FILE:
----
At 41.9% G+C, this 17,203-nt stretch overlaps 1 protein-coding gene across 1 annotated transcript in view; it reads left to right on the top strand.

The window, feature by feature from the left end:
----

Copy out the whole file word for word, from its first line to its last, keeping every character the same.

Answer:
At 41.9% G+C, this 17,203-nt stretch overlaps 1 protein-coding gene across 1 annotated transcript in view; it reads left to right on the top strand.

The window, feature by feature from the left end: